BIGGEST RADIO SET HAS FORTY TUBES (Jun, 1936)

BIGGEST RADIO SET HAS FORTY TUBES
What is believed to be the largest and most powerful radio receiving set ever assembled is the latest achievement of a well-known Chicago radio engineer. Designed for world-wide reception on all wave lengths, the mammoth receiver has a complicated circuit which employs forty tubes. Five separate loudspeakers, operating simultaneously, cover a wide sound-frequency range, and give exceptional tonal quality. The total weight of the receiver, shown below, is 620 pounds.

7 comments
  1. Casandro says: October 19, 20078:31 am

    Today having a radio with only 40 transistors would be considered minimalistic.

  2. Rick Auricchio says: October 19, 200710:12 am

    A large portion of those tubes go to powering the different speakers. Effectively they’d be using multiple audio amplifiers for the different frequency bands, similar to today’s bi-amping and tri-amping.

    I’m sure someone could have come up with a way to waste a few more tubes with a less-efficient design.

  3. Tom says: October 19, 200711:46 am

    I wonder if any attention was paid to crossovers, or if they just threw 5 speakers at the thing and let their size determine their frequency range…

  4. Neil Russell says: October 20, 20072:22 pm

    What a system. I suppose it would be mono too. That’s a lot of oomph for one channel!

    Just the thing for listening to the 500K power of WLW in those days.

  5. MaggieL says: October 22, 20076:46 am

    There was very little stereo in 1936. Very little as in “none”.

    And as the text says, the measure of a radio in those days was how far it could hear (in other words it’s sensitivity and selectivity). This translated directly into how many stations you could choose from to listen.

    That’s why I doubt that most of the tubes were due to “powering the different speakers”; at most you’d need one amp (three tubes? four at an extreme maximum) for each speaker. The bulk of the tubes were more likely for intermediate stages to amplify the received RF. Probably a double- or even triple-conversion superheterodyne.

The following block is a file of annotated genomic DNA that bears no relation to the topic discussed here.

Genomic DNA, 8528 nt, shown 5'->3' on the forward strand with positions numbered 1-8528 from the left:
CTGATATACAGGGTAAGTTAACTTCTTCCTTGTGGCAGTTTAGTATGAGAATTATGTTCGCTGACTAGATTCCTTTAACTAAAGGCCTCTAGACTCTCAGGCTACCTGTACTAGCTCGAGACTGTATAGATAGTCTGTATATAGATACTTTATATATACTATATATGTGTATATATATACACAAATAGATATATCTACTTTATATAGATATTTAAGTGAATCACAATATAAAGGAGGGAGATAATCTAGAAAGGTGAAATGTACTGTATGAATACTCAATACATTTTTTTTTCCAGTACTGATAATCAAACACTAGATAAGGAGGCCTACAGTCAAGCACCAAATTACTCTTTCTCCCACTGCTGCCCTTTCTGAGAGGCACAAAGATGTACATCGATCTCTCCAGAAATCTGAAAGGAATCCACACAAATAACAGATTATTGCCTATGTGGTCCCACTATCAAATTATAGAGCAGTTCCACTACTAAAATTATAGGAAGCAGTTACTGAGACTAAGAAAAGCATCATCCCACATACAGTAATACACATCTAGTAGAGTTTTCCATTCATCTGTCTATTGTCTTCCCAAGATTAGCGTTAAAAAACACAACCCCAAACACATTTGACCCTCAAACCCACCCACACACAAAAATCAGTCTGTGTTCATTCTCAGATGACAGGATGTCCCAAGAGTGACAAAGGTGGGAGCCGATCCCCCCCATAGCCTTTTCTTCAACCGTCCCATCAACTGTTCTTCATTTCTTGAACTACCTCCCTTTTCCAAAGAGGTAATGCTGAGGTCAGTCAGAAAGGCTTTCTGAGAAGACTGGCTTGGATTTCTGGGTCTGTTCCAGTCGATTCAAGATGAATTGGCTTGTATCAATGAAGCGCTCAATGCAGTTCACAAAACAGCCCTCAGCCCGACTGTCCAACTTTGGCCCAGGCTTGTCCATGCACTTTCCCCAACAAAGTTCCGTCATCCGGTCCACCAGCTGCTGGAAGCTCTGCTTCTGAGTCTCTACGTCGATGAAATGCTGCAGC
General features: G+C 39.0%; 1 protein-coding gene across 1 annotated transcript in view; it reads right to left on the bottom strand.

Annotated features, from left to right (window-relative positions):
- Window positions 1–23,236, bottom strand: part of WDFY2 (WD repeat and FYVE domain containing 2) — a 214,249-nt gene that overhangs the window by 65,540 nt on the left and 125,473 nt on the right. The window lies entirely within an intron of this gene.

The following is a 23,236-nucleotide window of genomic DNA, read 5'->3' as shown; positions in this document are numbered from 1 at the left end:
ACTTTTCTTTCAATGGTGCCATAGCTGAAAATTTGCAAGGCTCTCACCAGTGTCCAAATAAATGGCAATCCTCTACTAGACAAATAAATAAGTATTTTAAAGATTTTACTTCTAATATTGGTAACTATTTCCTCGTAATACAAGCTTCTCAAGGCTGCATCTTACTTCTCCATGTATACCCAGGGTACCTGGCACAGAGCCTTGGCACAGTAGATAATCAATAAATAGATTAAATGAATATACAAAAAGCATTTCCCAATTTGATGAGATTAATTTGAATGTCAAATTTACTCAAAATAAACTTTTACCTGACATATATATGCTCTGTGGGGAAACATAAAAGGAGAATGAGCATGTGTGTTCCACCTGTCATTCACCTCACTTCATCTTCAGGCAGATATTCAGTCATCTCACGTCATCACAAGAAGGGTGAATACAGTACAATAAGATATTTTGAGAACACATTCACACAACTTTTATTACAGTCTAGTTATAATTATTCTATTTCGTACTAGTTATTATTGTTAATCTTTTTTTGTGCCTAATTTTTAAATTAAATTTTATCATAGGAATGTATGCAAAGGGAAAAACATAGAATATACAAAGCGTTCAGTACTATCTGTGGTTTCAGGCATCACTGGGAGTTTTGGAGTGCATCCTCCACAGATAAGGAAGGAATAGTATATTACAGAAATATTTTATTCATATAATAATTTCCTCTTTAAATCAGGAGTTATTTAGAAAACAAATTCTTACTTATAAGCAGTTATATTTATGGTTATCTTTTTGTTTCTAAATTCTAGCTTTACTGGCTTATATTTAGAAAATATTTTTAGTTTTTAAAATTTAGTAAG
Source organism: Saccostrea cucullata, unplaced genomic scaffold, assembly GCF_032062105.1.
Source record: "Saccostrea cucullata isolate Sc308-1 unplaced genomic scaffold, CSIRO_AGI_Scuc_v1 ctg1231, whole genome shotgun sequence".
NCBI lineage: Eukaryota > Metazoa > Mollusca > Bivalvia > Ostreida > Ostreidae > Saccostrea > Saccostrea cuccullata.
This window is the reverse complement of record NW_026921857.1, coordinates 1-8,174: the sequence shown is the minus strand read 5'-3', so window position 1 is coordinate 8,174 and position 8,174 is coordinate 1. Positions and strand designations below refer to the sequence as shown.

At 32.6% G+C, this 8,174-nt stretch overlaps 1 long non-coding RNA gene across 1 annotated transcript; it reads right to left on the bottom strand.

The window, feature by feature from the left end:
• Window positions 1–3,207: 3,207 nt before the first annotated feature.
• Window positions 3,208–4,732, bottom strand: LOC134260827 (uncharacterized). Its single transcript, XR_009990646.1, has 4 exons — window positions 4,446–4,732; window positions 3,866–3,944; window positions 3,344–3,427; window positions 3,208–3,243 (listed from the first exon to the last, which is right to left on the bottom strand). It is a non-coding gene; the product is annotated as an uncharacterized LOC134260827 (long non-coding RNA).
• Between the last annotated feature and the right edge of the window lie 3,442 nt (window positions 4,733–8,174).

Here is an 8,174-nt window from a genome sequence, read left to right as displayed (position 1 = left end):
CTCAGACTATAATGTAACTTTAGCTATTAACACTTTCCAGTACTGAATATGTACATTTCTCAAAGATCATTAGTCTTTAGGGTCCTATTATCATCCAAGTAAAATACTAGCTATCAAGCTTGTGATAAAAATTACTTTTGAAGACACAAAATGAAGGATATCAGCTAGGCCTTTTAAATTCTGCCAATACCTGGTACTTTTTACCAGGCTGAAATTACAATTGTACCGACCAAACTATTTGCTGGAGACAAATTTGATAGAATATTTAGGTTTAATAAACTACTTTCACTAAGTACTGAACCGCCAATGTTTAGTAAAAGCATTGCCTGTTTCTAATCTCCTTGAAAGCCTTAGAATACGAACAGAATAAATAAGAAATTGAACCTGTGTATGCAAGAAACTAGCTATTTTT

Margaret Stephanie Leber CCP, SCJP, SCWCD
    http://voicenet.com/~ma…
    AOPA 925383 – Amateur Radio Station K3XS – ARRL 39280 – AMSAT 32844

  6. Ed says: October 29, 200710:05 am

    $2500! A kings ransom back then.

    http://home.ca.inter.ne…

  7. Tom says: January 23, 20089:37 pm

    According to record, the Crosley “WLW Super Power Receiver” was the largest consumer radio receiver ever built, with 37 tubes, 6 speakers with 75 watts of power – all packed into a nearly 500 pound package.

    http://radiomagonline.c…

    Crosley’s company had it’s hands into everything at one time or another. While they’re most noted for making radios, they also sold (that I can think of) tractors, sewing machines and cars — with sealed engines designed to be replaced when worn out. I think the original Crosley company wore out before the car engines did. There are several bios online that I was too lazy to google. lol

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